All in a Day's Walk

A month-long slow food walking performance

Archive for supermarkets

Hereford

River Wye

A walk to Hereford, for a meeting at All Saints Cafe about an installation and walking performance for h.Energy this autumn. (I’m going to be walking in circles around Hereford city, carrying water with an antique milkmaid’s yoke, but that’s another story.)

It’s a long way, and I’m walking halfway back again too before this evening, so I give myself permission to ‘just walk’. I need to get there on time, in time for our meeting at 2. I set off at 7.30 and arrive at exactly 1.30, I seem to be better at timing my arrival when walking even across unfamiliar terrain than I ever am when travelling by other means. Maybe that’s because, on foot, my soul is travelling at the same speed as my body.

I’m bothered by a steady stream of commuter traffic on the road up to Crow Hill, but once I cut across Eaton Park wood and drop down to the Wye Valley Walk, it’s idyllic and tranquil and I’m suddenly the disruptive force: my feet send up butterflies and damselflies from the long grass with every step.

I arrive into the bustle of the city to find it’s the weekly farmers’ market. I speak to Dave who, I read somewhere, refers to himself as ‘the man with the hat’. He tells me that market has been going about 13 years, waxing and waning and waxing in size over that time. I ask if people – customers – ask where the produce or plants come from and he tells me that they often do, and are pleased when they hear that they are his own plants. Because then he can answer questions about them.  There are lots of what he calls ‘secondary producers’ here – people selling pies, cakes, preserves or other delights which are made locally and with mainly local ingredients but necessarily combined with others sourced from further afield (like sugar or spices for preserves and confectionary of course). All these are outside my current rules so I can’t buy anything today. But I see that the vegetable stall is from Kidderminster in Worcestershire: he says they set a radius of 40 miles ‘which is quite far’ (I agree, outside my daily walking distance) but that they get enquiries (which they turn down) from sellers as far afield as London wanting to attend. It strikes me that this – the London enquiries – is ‘local’ retail gone mad. It reminds me of a criticism I’ve heard in the past, that many farmer’s markets (but not this one, which is excellent) are far from that; selling over-priced artisan produce and crafts aimed at a monied middle-class market, pricing genuinely local food out of most people’s range. It strikes me that it’s doing more damage than good to people’s faith in the concept of local food, and working in supermarkets’ favour.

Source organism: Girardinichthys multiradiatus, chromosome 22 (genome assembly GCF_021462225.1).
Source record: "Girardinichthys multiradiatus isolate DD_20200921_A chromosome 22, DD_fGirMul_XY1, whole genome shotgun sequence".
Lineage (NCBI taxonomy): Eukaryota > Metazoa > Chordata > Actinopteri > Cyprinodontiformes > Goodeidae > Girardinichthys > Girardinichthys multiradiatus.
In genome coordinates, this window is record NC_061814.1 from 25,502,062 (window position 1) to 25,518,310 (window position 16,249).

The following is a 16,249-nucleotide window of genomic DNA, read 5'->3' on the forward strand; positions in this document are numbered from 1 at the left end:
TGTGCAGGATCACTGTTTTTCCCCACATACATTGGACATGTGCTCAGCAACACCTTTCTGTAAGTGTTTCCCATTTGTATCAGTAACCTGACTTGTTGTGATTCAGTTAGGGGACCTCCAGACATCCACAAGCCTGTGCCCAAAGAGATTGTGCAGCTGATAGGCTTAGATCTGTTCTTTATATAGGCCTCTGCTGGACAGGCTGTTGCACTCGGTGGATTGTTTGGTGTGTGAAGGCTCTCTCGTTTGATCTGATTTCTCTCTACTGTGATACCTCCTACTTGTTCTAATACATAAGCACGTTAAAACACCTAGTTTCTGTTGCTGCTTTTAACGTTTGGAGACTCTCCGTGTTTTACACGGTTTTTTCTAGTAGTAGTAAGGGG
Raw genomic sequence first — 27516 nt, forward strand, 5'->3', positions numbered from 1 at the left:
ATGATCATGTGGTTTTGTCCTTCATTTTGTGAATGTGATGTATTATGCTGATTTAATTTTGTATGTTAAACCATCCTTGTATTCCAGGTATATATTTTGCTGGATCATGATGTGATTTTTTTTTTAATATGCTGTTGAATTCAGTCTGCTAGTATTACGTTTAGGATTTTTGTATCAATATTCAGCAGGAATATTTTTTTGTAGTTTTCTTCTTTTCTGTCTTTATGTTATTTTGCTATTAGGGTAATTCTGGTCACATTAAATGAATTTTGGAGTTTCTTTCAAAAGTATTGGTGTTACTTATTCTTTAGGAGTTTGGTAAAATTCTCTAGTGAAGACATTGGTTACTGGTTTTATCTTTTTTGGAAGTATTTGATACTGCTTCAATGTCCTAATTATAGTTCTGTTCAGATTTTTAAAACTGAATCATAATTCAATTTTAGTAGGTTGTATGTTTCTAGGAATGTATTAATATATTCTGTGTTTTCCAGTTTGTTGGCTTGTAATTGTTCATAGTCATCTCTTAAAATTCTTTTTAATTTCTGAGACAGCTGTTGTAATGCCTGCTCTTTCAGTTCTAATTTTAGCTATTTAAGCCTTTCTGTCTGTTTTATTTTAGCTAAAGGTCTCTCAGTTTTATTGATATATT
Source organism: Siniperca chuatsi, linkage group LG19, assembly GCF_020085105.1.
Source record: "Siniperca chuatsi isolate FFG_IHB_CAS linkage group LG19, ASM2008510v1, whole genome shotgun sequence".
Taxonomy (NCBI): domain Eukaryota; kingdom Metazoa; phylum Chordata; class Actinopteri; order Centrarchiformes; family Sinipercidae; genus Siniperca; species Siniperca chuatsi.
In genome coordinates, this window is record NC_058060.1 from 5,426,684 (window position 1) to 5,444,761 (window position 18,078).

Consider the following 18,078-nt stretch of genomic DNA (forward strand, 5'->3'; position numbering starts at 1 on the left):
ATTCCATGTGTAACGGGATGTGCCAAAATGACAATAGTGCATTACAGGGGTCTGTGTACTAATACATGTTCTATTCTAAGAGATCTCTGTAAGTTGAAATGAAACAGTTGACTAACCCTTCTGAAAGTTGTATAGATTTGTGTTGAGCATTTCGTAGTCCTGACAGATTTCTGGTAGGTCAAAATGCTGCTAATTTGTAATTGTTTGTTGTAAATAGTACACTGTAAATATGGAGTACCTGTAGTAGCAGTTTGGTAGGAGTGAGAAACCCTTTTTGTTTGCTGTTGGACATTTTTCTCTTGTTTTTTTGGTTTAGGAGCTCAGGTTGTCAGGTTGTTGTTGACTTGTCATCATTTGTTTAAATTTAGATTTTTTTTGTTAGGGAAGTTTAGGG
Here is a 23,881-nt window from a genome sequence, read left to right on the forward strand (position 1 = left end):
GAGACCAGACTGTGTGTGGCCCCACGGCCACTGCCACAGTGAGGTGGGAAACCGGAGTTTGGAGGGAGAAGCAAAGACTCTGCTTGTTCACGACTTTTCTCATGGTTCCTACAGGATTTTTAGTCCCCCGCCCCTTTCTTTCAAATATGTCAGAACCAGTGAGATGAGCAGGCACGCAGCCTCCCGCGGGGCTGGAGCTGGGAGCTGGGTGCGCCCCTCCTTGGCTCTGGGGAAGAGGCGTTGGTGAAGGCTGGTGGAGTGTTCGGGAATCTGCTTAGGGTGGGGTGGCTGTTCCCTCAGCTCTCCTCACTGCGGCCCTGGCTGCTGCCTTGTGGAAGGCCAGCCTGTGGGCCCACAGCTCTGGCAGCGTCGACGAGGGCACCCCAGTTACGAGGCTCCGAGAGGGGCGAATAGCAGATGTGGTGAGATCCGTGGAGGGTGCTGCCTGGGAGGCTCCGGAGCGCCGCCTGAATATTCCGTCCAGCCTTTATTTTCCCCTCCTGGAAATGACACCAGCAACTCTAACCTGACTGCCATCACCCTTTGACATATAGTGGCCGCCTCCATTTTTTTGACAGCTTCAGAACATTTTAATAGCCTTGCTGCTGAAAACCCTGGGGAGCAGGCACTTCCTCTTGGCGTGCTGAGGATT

Which is a massive shame, because where else than a genuine farmers’ market can the farmers, growers and makers connect directly with their customers and their customers with them? And have important conversations, literally over the produce itself, that allow them to explain the real cost of producing food: prices that reflect a difficult winter, a late spring, more expensive grain, a poor harvest, or the time, effort, love they invest in making it… Then we understand that when we buy food others have grown, we are paying for more than taste and calories: we’re rewarding the growers appropriately for genuine craft, commitment and consciousness.

Combine at Warren Farm M50 at Crow Hill Peas at Gayton Farm Wheat and poppies at Gayton Farm Eaton Park Wood Eaton Park River Wye at Hole-in-the-Wall River Wye, Ingestone River Wye, Ingestone 2 Wye Valley Walk bridge Brockhampton sign Capler Camp Wye viewpoint Brockhampton bench Brockhampton bench 2 Fownhope rec ground: 'for the enjoyment of all' Fownhope pond Fownhope footpath Old Mill, Nupend Lugg at Mordiford Bridge Cow on Lugg Meadows Maize at Hampton Bishop Stank at Hampton Bishop Damselflies Outfall into Wye at Rotherwas/Hampton Bishop Hereford Bull Hereford Farmers' Market